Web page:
“Brother Lawrence was aware of his sins and was not at all surprised by them.
‘That is my nature,’ he would say, ‘the only thing I know how to do.’”
The Practice of the Presence of God, p. 16
I am so struck by the humility of that statement. And it occurred to me that accepting my humanity to that extent is a constant struggle. There’s a lie in me, built on pride, that says my default should be NOT sinning. As a result, every failure and stumble and sin is a crisis. This is such an insidious and ridiculous lie! My default – as with every other human being who ever lived – is sin.
Sin is the norm. There is no surprise in sin, no mystery. Yet I don’t think that I’m alone in believing the lie, because the whole world is ever in a state of shock or surprise over some scandal or other. Why are we surprised if we truly believe that the sin nature is a reality? Why do we talk about someone having “fallen so far” as if there is an actual pedestal for any human? We’re all sitting at the same table, on the same level. You can’t fall off the bottom, can you?
Brother Lawrence lived 300 years ago, and we’re still reading him today. He was a kitchen aide in a monastery, but people came to see him and meet him and talk to him because his limited little life SHONE with the very presence of God Almighty. And I wonder how much his deep and humble acceptance of who he really was enabled such an extraordinary relationship with God.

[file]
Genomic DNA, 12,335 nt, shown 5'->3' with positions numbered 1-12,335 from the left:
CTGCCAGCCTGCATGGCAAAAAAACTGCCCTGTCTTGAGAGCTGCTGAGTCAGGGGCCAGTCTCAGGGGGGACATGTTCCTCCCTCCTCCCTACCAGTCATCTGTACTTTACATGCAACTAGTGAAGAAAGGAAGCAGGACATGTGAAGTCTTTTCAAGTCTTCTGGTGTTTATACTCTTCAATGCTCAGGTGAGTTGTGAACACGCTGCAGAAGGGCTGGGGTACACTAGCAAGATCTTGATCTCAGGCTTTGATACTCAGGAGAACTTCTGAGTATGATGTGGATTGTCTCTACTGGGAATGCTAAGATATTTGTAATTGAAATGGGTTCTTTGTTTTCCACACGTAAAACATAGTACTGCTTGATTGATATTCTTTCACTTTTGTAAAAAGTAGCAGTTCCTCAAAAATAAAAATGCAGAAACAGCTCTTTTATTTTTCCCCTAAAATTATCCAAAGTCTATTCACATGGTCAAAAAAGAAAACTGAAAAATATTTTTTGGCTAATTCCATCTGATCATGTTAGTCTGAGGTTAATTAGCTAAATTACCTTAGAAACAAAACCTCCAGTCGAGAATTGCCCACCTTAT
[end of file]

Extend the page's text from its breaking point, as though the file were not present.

“When he sinned, he confessed it to God with these words:
‘I can do nothing better without You. Please keep me
from falling and correct the mistakes I make.’
After that, he did not feel guilty about the sin” (p. 15).
My failure and stumbling – my sin – is not a crisis, and it’s certainly not remarkable. Being a sinner is the default, the ordinary. What is extraordinary in my life – and yours and everyone’s – is Jesus Christ. The indomitable love of God at work in my own limited little life is the great adventure. Every stumble I share with you, every sinful stronghold exposed is not the point: HE is the point. The point is how magnificent and tenderhearted and lovingly stern and uncompromising and mysterious and beautiful He is to me every day.
“For dust you are, and to dust you shall return” (Gen. 3:19b). I am an earthen vessel and so are you. That we are dirt is unsurprising. What is surprising and delightful is what our Potter does with such blocky, unlovely material. How He shapes and molds my clay existence offers a glimpse – to me and to anyone watching – of His great Artist’s heart. That is all that truly matters about my life. What a relief and a joy it is to renounce this prideful lie and embrace my “fearfully and wonderfully made” humanity!